Many water treatment processes require the addition of small amounts of chemicals to the water.  This chemical addition is effectively provided by small metering pumps. A measuring tank provides storage for the chemical to be added.

Chemical feed pumps are available in a variety of models, materials, and designs to
meet the specific needs of a process. The most common pump used to feed chemicals is a solenoid OR motor driven, diaphragm type, positive displacement metering pump.

Positive displacement metering pumps always provide the required volume of liquid
regardless of the discharge pressure. Compared to the performance curve of a centrifugal pump, the performance curve for a metering pump would be essentially a vertical line at a given flow, rather than a more or less horizontal curve.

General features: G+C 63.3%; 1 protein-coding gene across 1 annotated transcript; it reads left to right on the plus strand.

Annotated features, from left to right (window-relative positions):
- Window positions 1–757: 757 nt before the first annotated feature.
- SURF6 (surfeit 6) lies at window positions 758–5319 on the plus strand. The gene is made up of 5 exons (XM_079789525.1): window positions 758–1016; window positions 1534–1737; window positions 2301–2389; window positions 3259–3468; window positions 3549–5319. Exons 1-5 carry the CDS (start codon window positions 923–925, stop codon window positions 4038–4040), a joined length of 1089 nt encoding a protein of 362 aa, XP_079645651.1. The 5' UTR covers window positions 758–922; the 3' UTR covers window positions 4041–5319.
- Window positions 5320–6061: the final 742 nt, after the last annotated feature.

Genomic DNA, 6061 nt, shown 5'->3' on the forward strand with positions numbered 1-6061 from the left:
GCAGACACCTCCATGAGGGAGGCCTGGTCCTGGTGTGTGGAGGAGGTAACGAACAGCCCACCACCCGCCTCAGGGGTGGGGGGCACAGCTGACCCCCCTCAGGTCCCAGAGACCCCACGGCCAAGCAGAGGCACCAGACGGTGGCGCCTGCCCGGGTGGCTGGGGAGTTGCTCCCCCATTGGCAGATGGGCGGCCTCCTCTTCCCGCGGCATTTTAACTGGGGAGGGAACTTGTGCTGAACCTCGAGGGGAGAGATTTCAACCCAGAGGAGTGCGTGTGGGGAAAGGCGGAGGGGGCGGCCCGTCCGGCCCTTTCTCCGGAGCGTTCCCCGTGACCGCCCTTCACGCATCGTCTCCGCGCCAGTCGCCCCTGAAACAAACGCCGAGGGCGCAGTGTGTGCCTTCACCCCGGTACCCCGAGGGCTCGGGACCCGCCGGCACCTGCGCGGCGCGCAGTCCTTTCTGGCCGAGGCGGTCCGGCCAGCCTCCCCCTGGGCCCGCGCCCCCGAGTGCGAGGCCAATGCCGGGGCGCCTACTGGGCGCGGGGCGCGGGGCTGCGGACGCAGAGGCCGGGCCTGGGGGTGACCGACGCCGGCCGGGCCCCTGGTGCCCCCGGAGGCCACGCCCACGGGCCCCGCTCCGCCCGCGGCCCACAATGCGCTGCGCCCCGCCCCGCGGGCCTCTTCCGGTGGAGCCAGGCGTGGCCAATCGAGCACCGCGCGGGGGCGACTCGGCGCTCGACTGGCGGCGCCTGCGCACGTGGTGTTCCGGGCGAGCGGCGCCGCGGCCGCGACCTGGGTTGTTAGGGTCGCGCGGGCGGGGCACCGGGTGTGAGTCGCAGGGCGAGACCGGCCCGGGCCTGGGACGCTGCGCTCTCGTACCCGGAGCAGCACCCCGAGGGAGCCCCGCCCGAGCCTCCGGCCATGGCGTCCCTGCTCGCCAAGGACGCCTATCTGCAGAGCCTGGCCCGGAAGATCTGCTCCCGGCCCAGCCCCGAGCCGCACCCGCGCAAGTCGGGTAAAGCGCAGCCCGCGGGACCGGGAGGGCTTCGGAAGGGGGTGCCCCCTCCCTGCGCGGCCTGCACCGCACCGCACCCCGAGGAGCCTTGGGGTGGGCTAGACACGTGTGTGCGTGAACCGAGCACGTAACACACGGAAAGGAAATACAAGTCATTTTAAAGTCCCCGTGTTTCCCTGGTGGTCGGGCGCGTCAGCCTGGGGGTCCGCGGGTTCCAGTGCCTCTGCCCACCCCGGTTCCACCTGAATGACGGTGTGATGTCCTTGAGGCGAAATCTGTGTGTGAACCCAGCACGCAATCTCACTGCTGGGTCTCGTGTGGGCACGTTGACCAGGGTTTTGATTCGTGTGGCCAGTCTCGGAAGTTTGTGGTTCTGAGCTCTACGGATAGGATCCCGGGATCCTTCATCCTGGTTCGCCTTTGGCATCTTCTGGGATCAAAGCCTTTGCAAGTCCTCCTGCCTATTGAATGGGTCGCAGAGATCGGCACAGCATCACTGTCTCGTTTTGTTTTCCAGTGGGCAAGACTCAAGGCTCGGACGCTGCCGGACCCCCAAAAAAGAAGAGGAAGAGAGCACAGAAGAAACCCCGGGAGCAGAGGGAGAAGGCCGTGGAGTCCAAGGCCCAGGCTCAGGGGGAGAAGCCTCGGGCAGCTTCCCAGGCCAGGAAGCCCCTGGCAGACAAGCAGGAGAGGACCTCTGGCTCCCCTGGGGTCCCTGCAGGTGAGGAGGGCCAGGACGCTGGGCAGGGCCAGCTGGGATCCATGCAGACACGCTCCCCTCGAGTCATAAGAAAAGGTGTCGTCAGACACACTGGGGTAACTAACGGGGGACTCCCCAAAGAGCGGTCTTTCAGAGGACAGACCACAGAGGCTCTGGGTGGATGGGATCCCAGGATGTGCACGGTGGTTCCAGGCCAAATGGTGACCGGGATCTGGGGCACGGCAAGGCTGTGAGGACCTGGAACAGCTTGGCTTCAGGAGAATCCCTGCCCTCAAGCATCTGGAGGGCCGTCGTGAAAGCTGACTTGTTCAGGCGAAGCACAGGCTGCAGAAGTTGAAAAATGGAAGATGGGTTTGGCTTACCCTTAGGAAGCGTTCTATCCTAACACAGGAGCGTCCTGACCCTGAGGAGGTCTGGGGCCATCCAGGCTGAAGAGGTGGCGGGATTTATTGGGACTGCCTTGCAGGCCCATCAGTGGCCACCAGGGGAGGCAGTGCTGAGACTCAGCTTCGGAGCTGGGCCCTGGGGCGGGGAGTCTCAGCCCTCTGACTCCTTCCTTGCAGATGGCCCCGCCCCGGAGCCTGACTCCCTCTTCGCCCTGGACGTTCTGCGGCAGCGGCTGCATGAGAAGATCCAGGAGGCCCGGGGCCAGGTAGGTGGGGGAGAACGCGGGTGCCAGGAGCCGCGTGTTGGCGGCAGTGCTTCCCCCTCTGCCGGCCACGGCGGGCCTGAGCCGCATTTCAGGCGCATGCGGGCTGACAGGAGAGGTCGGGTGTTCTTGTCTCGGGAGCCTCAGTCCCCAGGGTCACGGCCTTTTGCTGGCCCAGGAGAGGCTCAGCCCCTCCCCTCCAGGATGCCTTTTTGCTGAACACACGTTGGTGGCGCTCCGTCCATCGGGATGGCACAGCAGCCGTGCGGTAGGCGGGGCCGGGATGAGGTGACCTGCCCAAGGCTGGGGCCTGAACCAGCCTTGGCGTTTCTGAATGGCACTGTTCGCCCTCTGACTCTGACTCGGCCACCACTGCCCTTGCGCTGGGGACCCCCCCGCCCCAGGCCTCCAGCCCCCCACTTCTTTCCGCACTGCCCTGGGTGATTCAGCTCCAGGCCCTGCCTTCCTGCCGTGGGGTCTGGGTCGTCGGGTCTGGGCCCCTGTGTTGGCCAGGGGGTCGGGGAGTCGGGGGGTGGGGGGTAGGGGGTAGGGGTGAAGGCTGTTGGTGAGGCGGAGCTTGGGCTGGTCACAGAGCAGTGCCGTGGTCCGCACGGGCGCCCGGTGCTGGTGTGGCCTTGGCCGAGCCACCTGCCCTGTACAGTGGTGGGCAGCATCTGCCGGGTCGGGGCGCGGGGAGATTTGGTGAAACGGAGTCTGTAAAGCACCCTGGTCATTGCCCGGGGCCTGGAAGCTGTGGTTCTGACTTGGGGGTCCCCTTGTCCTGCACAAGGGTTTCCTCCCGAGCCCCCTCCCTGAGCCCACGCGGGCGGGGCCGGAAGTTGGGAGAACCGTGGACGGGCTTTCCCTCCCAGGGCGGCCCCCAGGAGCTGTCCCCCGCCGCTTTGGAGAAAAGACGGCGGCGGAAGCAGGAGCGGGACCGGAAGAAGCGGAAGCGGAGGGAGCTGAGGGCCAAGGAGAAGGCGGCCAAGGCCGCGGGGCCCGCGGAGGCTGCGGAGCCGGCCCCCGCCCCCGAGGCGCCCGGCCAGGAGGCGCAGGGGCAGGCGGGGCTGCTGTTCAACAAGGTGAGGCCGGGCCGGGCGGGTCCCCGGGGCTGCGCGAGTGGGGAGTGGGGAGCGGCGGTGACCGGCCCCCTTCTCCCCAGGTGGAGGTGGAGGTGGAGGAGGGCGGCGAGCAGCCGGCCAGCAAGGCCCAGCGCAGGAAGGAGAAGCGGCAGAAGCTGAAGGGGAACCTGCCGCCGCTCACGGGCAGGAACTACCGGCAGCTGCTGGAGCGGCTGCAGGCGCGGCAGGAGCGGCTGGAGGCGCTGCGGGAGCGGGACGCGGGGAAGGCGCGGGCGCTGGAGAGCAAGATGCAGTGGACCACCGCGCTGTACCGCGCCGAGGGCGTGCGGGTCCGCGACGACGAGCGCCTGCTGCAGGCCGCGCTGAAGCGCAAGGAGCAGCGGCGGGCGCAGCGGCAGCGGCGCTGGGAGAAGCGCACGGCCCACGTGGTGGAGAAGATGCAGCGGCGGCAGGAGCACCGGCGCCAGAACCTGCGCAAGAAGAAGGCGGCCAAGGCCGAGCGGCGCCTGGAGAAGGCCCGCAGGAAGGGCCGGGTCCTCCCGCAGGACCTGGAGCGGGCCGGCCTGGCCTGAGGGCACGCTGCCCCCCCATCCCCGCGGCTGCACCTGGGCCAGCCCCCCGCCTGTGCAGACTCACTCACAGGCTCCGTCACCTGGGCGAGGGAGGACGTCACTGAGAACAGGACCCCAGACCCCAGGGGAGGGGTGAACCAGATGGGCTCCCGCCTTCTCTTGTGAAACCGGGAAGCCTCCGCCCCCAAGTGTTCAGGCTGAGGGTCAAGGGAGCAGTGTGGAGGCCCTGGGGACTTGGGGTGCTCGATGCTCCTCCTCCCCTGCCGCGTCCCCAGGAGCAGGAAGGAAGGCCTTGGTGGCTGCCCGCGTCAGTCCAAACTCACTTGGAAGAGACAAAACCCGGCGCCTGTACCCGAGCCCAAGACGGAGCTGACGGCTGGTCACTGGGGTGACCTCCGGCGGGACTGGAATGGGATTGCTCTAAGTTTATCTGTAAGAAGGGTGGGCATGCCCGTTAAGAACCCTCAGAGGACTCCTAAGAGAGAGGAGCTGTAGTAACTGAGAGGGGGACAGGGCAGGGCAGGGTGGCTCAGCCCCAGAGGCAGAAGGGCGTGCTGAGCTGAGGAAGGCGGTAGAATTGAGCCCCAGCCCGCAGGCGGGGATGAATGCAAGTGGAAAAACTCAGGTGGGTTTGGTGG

In positive displacement pumps, the suction and discharge are usually created by a
solenoid pushing and pulling on a flexible diaphragm; in some cases, a cam on a motor shaft is used rather than a solenoid. The in and out movement of the diaphragm creates the forces of suction and discharge. This provides a pulse-type output. As the diaphragm pulls away from the pumping chamber, it creates suction on the inlet line; as it pushes back, it creates pressure on the discharge line. Check valves at the pump head inlet and outlet ensure that the liquid flows in the right direction. The result is a continuous sequence of small volumes of liquid being pushed out of the pump.

A chemical feed system consists of a measuring tank, metering pumps and ecessary valves and piping. Figure on the right shows a graphic of a system that includes all these components.

DEION Offerrs various capacities of Chemical dosing systems from 1 LPH capacity up to 1000 LPH depending on the system requirements.